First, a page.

Burnt out birds suggest hard work could be bad for your health

World of Birds

 A team of scientists at the University of Exeter studied white-browed sparrow weavers, a social species in which all group members share offspring care duties, but the dominant male and female work hardest. Credit: Dominic Cram Read more at: http://phys.org/news/2014-09-burnt-birds-hard-bad-health.html#jCp A team of scientists at the University of Exeter studied white-browed sparrow weavers, a social species in which all group members share offspring care duties, but the dominant male and female work hardest. Credit: Dominic Cram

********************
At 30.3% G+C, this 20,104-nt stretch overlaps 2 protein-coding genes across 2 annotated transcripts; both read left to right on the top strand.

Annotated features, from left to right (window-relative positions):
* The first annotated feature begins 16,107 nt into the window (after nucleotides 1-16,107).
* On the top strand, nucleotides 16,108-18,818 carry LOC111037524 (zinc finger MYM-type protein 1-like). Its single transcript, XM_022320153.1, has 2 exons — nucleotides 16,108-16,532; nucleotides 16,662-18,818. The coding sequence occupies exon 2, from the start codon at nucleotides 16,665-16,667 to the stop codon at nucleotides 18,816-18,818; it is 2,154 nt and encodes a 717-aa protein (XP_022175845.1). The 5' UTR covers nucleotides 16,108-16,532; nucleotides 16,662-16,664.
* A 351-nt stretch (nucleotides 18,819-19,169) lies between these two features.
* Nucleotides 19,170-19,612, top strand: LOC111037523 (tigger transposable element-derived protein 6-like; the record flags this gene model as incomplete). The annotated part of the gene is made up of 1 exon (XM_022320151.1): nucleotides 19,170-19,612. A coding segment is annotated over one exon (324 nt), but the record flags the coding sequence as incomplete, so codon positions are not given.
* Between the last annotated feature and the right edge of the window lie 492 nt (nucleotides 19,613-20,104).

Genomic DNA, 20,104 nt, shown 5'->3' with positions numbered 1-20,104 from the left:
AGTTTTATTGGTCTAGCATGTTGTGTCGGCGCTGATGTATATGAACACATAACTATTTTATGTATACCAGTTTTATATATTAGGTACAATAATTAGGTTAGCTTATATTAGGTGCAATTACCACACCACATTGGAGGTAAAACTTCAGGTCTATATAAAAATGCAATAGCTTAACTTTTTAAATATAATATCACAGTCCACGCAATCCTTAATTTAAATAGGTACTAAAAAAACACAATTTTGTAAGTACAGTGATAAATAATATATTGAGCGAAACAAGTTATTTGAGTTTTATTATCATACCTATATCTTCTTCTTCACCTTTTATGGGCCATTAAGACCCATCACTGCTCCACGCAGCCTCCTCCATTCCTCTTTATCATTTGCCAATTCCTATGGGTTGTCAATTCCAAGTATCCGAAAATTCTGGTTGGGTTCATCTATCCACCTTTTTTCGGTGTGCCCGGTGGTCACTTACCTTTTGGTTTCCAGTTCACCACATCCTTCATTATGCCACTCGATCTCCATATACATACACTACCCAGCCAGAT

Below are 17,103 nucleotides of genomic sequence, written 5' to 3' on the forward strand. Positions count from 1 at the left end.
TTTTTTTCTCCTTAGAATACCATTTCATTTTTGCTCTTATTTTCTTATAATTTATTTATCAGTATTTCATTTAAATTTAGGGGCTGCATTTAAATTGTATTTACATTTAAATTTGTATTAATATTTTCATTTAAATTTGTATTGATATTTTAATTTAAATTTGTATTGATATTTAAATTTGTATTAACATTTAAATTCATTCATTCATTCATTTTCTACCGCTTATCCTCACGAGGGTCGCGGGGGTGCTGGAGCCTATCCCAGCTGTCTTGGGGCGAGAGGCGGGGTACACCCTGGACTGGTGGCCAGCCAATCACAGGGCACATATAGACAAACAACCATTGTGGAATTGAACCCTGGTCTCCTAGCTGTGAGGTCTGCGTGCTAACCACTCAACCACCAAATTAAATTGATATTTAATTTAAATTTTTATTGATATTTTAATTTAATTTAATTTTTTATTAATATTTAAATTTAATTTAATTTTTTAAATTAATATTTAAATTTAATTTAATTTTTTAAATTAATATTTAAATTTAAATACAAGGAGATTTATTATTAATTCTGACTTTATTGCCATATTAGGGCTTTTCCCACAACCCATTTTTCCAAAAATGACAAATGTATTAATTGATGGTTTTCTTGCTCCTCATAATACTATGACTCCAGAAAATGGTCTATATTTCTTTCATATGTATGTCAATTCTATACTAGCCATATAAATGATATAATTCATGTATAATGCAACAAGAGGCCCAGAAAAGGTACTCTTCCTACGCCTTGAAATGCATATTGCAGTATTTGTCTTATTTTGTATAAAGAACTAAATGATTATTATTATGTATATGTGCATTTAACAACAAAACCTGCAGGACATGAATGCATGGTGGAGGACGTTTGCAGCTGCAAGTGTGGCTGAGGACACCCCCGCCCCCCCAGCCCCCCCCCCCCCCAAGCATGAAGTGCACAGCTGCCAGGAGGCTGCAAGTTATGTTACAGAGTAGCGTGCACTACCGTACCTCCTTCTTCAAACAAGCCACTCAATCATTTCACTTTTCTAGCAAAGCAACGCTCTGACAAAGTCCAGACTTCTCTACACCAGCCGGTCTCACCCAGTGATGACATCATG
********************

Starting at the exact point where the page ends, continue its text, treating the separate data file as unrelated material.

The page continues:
Unequal sharing of workloads in societies could leave the most industrious individuals at higher risk of poor health and prone to accelerated ageing, according to a new study of a cooperative bird in the Kalahari Desert.

A team of scientists at the University of Exeter studied white-browed sparrow weavers, a social species in which all group members share offspring care duties, but the dominant male and female work hardest.

Dominants are the only birds that breed, with dominant males singing to attract a mate and dominant females producing all of the eggs and providing most of the care for nestlings.

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About narhvalur

Environmentalist, Animal Lover, Birder,Equastrian
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